Elasmosaurs and Pteranodon © Douglas Henderson, used with permission of Titan Books. Yeah, Marc used it too. How could I resist?

In all, though we all had some criticisms, Dinosaur Art gets the LITC stamp of approval, a prestigious and much sought-after award. Its high quality and reasonable price make it ideal as a present for paleontology enthusiasts of any age. I can imagine unwrapping this as a child and losing myself for hours in the art, and as I grew up with it on my bookshelf, gaining valuable insight from White's essay and the artist interviews. I don't need to sell this to LITC's core audience: we all have been inspired by paleoart. But if you've wandered into this strange little corner of the web and there's a young boy or girl in your life who's dinosaur-mad: put Dinosaur Art in their hands. They'll learn the story of Leonardo the Brachylophosaurus and know the animal through Julius Csotonyi's haunting death portrait. They'll feel the weight of herds of sauropods. They'll dive into Paleozoic and Mesozoic seas, meeting bizarre arthropods, enormous marine reptiles, and titanic fish. That's a lasting value that far outweighs its modest cover price.

Love in the Time of Chasmosaurs reviews:
David Orr
Marc Vincent
Asher Elbein
Niroot Puttapipat

But don't take our word for it. Reviews from around the blogosphere:
Dave Hone
Brian Switek
Dan Chure
Dan Joslyn for Geek Life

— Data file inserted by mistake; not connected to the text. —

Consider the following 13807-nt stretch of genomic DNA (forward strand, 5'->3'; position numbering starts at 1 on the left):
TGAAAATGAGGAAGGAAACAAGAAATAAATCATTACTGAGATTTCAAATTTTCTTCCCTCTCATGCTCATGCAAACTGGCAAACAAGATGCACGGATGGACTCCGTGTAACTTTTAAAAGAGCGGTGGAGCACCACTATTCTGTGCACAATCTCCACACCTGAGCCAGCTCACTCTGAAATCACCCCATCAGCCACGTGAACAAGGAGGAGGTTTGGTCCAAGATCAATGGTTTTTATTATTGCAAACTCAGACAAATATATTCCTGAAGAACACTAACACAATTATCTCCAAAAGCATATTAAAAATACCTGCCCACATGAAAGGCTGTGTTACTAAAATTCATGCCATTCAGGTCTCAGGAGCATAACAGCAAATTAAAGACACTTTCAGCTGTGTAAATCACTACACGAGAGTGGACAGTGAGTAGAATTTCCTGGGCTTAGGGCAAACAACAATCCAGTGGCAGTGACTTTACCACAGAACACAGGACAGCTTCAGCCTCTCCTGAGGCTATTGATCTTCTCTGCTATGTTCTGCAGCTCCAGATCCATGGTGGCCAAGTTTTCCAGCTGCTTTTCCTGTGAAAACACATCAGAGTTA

Finally, LiveScience has done an interview with Steve White, as well as a brief slideshow of some of the featured work.

3 comments:

  1. Some very pertinent comments from Doug Henderson.

    Beautifully concluded David, as expected. Now for me to crawl ignominiously back from whence I came... ;)

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  2. Great reviews all around. But David, I, too, offer my dissent on the GSP matter. No artist has forced me to look at dinosaurs-and animals in general- in a different way more than Greg Paul. Really, there was no precedent for his work-- it's nigh impossible to see where Paul came from, he's just so out of left field. The alien-ness of Paul's work is what attracted me to it in the first place. That and his intuitive, savant-like anatomical conclusions, where before dinosaurs had been inconsistent lumpy masses. His dinosaurs looked like animals instead of inventions of the mind. I think Paul's weaknesses in the traditional and technical aspects of art-making were his strengths. His odd, diagrammatic, sometimes flat and over-demonstrated anatomies are the perfect counterpoint to the romantic atmospherics of Doug Henderson, and both are the ideal foci around which the continuum of paleo-art has swirled figure-8 style these past 30 years.

    Also man, feathered dinos! He had the testicular fortitude to never give up the dream when others denied, equivocated, or even renounced.

    My thoughts, to be taken with a grain of salt.

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  3. I do love GSP's stuff. Just not all of it.